A former employee of a U.K-based consumer advocacy group is claiming almost a billion dollars in damages from Apple on behalf of tens of millions of iPhone users. The legal action stems from a software update pushed by Apple that allegedly deteriorated device performance.
As many as 25 million users of older iPhone models in the UK could earn as much as Â£768 million (~$935 million) as compensation from Apple, provided they win. In the lawsuit filed with the Competition Appeal Tribunal, Justin Gutmann, the petitioner, claims that Apple intentionally misled consumers into downloading a software update in 2017 by stating that it would improve the battery performance.
In reality, he alleges, the software update deteriorated system performance in the updated iPhones. A throttled phone delivers a fraction of the performance its hardware is intended for.
The primary purpose of throttling is to boost the existing phone battery to support the user’s needs. Years of battery charge and discharge cycles reduce the capacity of Lithium-Ion (Li-ion) batteries, the same used in iPhones and several other smartphones. So after some time, usually years, the battery may not be able to deliver the processing demands.
Thus, a device may shut down abruptly and spontaneously. So a simple solution would be to replace the aging battery to continue harnessing peak processor performance. However, according to the legal claim filed in the UK, Apple took a different route.
Gutmann claims that the 2017 software update that was supposed to enhance battery life degraded the performance. Gutmann said that Apple believed that its batteries would be incapable of handling the updated software requirements, which is why the company concealed a power management tool in the update that limited the processor’s power demand from the battery.
Through the claim, which a tribunal heard, Gutmann added that details of the power management tool weren’t made available by Apple at the time of the update release. While Apple later added the tool description, it failed to clarify that the tool would play havoc with system performance.
â€œWe have never â€” and would never â€” do anything to intentionally shorten the life of any Apple product, or degrade the user experience to drive customer upgrades,â€ an Apple spokesperson stated.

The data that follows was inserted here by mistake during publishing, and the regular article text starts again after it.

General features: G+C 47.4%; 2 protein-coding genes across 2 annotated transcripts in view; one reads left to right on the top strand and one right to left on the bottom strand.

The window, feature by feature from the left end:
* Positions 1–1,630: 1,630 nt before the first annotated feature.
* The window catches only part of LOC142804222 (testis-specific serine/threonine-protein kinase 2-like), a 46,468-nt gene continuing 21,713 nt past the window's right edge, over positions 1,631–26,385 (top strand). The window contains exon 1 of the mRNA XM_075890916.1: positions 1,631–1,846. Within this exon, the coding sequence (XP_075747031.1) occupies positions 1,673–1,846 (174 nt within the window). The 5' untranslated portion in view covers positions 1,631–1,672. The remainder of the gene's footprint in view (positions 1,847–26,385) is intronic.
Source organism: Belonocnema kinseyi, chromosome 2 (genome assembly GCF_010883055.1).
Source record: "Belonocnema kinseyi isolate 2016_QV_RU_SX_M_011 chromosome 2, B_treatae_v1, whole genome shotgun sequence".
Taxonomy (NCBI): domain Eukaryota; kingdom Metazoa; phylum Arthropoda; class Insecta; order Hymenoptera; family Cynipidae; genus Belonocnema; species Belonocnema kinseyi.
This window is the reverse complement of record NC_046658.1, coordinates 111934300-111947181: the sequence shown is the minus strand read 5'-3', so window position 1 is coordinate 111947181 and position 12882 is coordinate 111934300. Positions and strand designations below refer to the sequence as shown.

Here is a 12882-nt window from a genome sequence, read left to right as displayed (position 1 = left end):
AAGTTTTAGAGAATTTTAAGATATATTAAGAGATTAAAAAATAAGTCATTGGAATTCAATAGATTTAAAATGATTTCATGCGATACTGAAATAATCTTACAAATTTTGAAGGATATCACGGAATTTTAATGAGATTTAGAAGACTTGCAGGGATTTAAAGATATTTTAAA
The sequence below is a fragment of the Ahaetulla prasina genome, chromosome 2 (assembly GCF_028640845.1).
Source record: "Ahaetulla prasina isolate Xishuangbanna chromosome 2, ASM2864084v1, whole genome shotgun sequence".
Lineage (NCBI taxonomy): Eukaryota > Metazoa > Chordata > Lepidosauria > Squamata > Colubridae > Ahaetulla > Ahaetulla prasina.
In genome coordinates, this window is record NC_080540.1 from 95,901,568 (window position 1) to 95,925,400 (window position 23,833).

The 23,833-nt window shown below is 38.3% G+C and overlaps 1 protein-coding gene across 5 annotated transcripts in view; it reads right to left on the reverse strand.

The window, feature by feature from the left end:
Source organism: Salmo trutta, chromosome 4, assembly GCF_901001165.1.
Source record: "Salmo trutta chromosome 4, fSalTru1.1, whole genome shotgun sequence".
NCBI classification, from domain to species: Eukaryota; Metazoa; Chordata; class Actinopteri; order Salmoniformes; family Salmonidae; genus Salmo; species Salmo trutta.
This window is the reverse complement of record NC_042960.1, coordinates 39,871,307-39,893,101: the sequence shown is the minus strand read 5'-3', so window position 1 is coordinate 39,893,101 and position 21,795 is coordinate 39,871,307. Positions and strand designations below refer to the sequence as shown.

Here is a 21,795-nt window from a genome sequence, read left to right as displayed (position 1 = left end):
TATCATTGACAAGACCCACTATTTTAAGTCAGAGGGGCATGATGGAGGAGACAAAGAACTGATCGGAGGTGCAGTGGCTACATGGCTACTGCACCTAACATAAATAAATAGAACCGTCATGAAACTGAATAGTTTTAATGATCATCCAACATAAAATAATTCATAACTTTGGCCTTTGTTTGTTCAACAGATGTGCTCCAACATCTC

If found guilty, Apple could be made to pay affected users anywhere between Â£30 (~$36) to Â£60 (~72) each. Users who replaced batteries or devices due to the throttling issue could be entitled to an amount in the hundreds.
The legal claim pertains to the following ten iPhone models: iPhone 6, 6 Plus, 6S, 6S Plus, SE, 7, 7 Plus, 8, 8 Plus and iPhone X models.
The iPhone has previously been embroiled in a similar controversy. A class-action lawsuit from December 2015 alleged the iPhone 4S slowed down after being updated to iOS 9. Apple was accused of â€œdeceptive trade practices and false advertising.â€ In May 2022, the company agreed to a settlement under which eligible iPhone 4S users will get $15.
In March 2022, complaints began spiraling against Samsung’s Game Optimisation Service (GOS), which reportedly throttled nearly 10,000 other apps on Samsung Galaxy S22. Samsung Device Experience division CEO Jong-Hee Han apologized to shareholders and consumers and promised to roll out an update that hands over the performance control to users.
Another smartphone major, OnePlus, found itself in the deep end last year when AnandTech discovered it was throttling even its then flagship, the OnePlus 9 Pro. A week later, OnePlus responded with the same response: to optimize processor performance for higher battery performance.
A member of the OnePlus global product team wrote in a forum, â€œIn recent years, the performance of smartphone SoCs has reached a point where their power is often overkill in certain scenarios for many apps including social media, browsers and even some light gaming.â€
He added, â€œWith this in mind, our team has shifted its attention from simply providing sheer performance to providing the performance you expect from our devices while reducing power consumption and heat dissipation. To be more precise, we want to match each app with the most appropriate performance it needs.â€
Does the statement indicate that smartphone processors are now too powerful for present-day needs or that battery tech is lagging behind?